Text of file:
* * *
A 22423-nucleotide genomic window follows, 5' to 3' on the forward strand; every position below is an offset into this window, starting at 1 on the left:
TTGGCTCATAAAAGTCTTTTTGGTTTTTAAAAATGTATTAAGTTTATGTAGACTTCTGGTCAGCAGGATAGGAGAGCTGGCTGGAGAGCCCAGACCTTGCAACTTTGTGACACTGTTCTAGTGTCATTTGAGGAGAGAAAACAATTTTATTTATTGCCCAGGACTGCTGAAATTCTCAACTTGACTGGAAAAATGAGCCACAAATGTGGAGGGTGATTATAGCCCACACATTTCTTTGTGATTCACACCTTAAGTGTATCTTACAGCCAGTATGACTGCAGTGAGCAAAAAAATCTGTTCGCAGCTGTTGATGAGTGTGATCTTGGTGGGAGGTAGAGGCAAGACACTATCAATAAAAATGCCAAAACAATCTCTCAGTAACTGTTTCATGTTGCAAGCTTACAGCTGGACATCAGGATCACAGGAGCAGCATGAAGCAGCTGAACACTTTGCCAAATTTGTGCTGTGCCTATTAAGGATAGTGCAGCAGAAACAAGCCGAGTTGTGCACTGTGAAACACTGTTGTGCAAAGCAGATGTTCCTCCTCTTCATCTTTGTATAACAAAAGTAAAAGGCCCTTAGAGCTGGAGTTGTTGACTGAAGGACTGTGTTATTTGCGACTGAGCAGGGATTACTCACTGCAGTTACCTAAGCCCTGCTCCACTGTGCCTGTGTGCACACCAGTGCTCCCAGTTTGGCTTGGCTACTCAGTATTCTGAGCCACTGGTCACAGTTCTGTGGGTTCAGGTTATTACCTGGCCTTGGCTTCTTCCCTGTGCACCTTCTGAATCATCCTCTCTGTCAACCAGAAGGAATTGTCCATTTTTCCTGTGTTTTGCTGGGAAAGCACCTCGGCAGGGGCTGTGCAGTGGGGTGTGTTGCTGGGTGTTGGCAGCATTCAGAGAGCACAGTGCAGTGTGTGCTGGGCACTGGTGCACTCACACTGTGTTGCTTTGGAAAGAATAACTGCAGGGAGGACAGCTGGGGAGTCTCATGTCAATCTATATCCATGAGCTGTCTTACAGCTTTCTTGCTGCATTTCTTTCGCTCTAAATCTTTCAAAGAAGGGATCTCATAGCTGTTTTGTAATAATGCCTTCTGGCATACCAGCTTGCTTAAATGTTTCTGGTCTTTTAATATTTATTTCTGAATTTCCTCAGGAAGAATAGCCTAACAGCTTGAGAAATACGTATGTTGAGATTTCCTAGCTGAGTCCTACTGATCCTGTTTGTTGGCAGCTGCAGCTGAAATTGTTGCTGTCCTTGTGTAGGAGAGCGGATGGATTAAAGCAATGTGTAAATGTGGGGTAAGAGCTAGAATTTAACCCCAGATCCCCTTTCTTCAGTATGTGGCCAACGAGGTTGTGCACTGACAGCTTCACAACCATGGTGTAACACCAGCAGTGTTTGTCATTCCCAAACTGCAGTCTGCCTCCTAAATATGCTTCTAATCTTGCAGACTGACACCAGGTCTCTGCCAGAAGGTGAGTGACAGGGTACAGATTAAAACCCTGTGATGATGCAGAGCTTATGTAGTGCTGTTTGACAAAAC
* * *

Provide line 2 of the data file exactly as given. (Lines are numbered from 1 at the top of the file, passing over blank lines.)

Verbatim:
TTGGCTCATAAAAGTCTTTTTGGTTTTTAAAAATGTATTAAGTTTATGTAGACTTCTGGTCAGCAGGATAGGAGAGCTGGCTGGAGAGCCCAGACCTTGCAACTTTGTGACACTGTTCTAGTGTCATTTGAGGAGAGAAAACAATTTTATTTATTGCCCAGGACTGCTGAAATTCTCAACTTGACTGGAAAAATGAGCCACAAATGTGGAGGGTGATTATAGCCCACACATTTCTTTGTGATTCACACCTTAAGTGTATCTTACAGCCAGTATGACTGCAGTGAGCAAAAAAATCTGTTCGCAGCTGTTGATGAGTGTGATCTTGGTGGGAGGTAGAGGCAAGACACTATCAATAAAAATGCCAAAACAATCTCTCAGTAACTGTTTCATGTTGCAAGCTTACAGCTGGACATCAGGATCACAGGAGCAGCATGAAGCAGCTGAACACTTTGCCAAATTTGTGCTGTGCCTATTAAGGATAGTGCAGCAGAAACAAGCCGAGTTGTGCACTGTGAAACACTGTTGTGCAAAGCAGATGTTCCTCCTCTTCATCTTTGTATAACAAAAGTAAAAGGCCCTTAGAGCTGGAGTTGTTGACTGAAGGACTGTGTTATTTGCGACTGAGCAGGGATTACTCACTGCAGTTACCTAAGCCCTGCTCCACTGTGCCTGTGTGCACACCAGTGCTCCCAGTTTGGCTTGGCTACTCAGTATTCTGAGCCACTGGTCACAGTTCTGTGGGTTCAGGTTATTACCTGGCCTTGGCTTCTTCCCTGTGCACCTTCTGAATCATCCTCTCTGTCAACCAGAAGGAATTGTCCATTTTTCCTGTGTTTTGCTGGGAAAGCACCTCGGCAGGGGCTGTGCAGTGGGGTGTGTTGCTGGGTGTTGGCAGCATTCAGAGAGCACAGTGCAGTGTGTGCTGGGCACTGGTGCACTCACACTGTGTTGCTTTGGAAAGAATAACTGCAGGGAGGACAGCTGGGGAGTCTCATGTCAATCTATATCCATGAGCTGTCTTACAGCTTTCTTGCTGCATTTCTTTCGCTCTAAATCTTTCAAAGAAGGGATCTCATAGCTGTTTTGTAATAATGCCTTCTGGCATACCAGCTTGCTTAAATGTTTCTGGTCTTTTAATATTTATTTCTGAATTTCCTCAGGAAGAATAGCCTAACAGCTTGAGAAATACGTATGTTGAGATTTCCTAGCTGAGTCCTACTGATCCTGTTTGTTGGCAGCTGCAGCTGAAATTGTTGCTGTCCTTGTGTAGGAGAGCGGATGGATTAAAGCAATGTGTAAATGTGGGGTAAGAGCTAGAATTTAACCCCAGATCCCCTTTCTTCAGTATGTGGCCAACGAGGTTGTGCACTGACAGCTTCACAACCATGGTGTAACACCAGCAGTGTTTGTCATTCCCAAACTGCAGTCTGCCTCCTAAATATGCTTCTAATCTTGCAGACTGACACCAGGTCTCTGCCAGAAGGTGAGTGACAGGGTACAGATTAAAACCCTGTGATGATGCAGAGCTTATGTAGTGCTGTTTGACAAAAC